Even if President Trump does not decide to purchase land in East Jerusalem, the embassy would become a bargaining chip. President Trump is known for taking hardline stances and using them to negotiate down to a final agreement that is closer to his position than that of the other side. The president could use the embassy as leverage to draw the Palestinians to the table, though such an outcome would be improbable and would likely lead to an uprising.

 

Cons:

 

If no parallel action is taken in Jerusalem, the transition is likely to cause another uprising, another intifada. The first two intifadas were birthed from Palestinian frustration over Israeli presence in the West Bank and Gaza and from discontent over the Oslo Accords. The third intifada, known as the “Stabbing Intifada,” was caused by Palestinian frustration regarding the Temple Mount. The “Stabbing Intifada” is the closest comparison to what could happen as a result of an abrupt policy change. Unsupported rumors that Israel was planning to close and destroy the Al-Aqsa mosque led to a string of attacks from Palestinians on Israeli soldiers and civilians. All told, the wave of violence claimed the lives of 38 Israelis and over 218 Palestinians. Beyond the fatalities, there were thousands of injuries (mostly Palestinian) as a result of the intifada. The “Stabbing Intifada” was undoubtedly reactive, for Palestinians responded to what they believed was an immediate threat to their ability to practice their Muslim faith. Moving the embassy would have a similar effect as Palestinians would see an immediate threat to their potential future state, and, consequently, the risk of another intifada would rise.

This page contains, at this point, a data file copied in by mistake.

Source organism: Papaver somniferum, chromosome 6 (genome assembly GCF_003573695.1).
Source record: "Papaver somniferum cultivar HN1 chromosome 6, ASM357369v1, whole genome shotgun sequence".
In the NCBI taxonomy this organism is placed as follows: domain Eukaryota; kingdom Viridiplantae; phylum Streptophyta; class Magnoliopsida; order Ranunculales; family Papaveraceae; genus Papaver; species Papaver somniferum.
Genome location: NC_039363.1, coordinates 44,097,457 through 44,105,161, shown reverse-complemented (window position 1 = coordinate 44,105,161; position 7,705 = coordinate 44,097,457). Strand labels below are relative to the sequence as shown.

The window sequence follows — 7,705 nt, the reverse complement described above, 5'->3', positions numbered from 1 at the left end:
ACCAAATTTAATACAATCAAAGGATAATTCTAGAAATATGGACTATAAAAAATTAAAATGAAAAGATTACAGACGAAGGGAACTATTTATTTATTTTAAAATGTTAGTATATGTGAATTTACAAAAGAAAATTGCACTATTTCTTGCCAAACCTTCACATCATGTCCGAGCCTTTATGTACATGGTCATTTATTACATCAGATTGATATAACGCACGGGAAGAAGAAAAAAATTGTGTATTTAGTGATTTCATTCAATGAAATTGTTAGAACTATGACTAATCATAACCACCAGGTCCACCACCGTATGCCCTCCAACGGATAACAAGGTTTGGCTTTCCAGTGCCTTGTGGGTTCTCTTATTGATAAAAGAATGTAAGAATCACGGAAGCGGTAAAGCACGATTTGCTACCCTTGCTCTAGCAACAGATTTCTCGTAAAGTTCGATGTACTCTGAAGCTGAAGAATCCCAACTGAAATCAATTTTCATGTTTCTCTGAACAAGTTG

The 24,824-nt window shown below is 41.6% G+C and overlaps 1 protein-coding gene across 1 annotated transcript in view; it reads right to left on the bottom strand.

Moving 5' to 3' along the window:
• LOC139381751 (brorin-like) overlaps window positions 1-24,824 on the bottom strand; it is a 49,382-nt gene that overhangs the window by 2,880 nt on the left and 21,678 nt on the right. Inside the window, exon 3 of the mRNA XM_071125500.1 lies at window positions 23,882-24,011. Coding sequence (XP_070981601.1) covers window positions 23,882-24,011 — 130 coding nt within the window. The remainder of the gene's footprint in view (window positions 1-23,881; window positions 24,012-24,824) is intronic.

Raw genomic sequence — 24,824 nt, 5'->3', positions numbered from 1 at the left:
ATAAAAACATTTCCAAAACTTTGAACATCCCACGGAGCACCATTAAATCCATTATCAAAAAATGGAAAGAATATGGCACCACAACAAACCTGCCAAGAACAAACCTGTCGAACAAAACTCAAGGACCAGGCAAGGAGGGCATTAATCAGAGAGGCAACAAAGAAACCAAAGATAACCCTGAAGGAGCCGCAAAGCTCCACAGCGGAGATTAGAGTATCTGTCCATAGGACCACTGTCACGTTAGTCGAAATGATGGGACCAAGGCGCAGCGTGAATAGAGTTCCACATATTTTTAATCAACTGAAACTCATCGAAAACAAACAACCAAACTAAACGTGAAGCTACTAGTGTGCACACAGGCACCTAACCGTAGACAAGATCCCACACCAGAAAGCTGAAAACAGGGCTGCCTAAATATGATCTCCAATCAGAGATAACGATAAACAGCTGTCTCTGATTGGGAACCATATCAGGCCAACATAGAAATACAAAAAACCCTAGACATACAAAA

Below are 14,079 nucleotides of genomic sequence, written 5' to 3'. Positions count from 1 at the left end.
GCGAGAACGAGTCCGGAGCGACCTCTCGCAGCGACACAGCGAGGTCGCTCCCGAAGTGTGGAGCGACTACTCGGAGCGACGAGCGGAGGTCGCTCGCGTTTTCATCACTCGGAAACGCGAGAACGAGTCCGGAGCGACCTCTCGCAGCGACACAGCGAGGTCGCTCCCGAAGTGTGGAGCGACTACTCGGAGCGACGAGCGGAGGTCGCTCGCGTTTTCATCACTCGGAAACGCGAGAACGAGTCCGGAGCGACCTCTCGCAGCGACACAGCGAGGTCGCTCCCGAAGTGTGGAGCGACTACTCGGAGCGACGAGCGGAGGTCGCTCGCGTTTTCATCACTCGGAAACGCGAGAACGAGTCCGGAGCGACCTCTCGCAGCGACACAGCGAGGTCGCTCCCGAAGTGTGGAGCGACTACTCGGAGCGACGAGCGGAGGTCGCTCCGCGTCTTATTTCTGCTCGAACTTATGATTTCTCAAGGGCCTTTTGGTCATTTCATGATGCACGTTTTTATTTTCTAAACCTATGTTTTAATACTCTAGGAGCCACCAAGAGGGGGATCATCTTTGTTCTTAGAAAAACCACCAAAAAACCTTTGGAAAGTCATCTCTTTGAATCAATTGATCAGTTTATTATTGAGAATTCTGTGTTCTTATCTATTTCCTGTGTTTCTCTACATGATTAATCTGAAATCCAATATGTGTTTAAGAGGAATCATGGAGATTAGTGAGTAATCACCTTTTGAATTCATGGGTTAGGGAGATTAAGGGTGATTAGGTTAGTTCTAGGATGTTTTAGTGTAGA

The United States taking such a firm stance on an enormously controversial issue may signal that America is not committed to serving as a fair partner for peace. While many Israelis and some Americans argue that believing the embassy should be in Jerusalem is not a provocative view, it would undoubtedly indicate that the United States is committed solely to the Israeli narrative. If such is the case, acting as a fair arbiter for the U.S. would prove problematic.

Additionally, moving the embassy to Jerusalem threatens to disrupt the fledgling partnership between Israel and Saudi Arabia. As a result of mutual interest in seeing Iran’s  influence in the Middle East lessened, Israel and Saudi Arabia have begun working together on various diplomatic and potential military initiatives. Saudi Arabia has a vested interest in seeing the Palestinian Authority remain in power as an alternative source of authority like Hamas or Hezbollah would likely be a proxy of Iran. If America moves its embassy to Jerusalem, Saudi Arabia would protest because the move would embolden Hamas supporters, potentially jeopardizing the Palestinian Authority’s hold on the Palestinian Territories. That said, even if Hamas doesn’t garner any support as a result of moving the embassy, the Palestinian Authority would have to embrace more extreme philosophies, which would be objectively detrimental to the peace process.

 

If President Trump decides to move the embassy to Jerusalem, the action will likely set off a violent uprising—that is, unless the decision is paired with an effort to satiate the Palestinians and move the peace process forwards. Ultimately, President Trump must decide between fulfilling a campaign promise and truly making progress to solve the seemingly eternal conflict between the Israelis and the Palestinians. While the embassy issue presents innumerable complexities, one thing is clear: whatever decision President Trump makes will have lasting ramifications for Israel, the Palestinians, and the greater Middle East.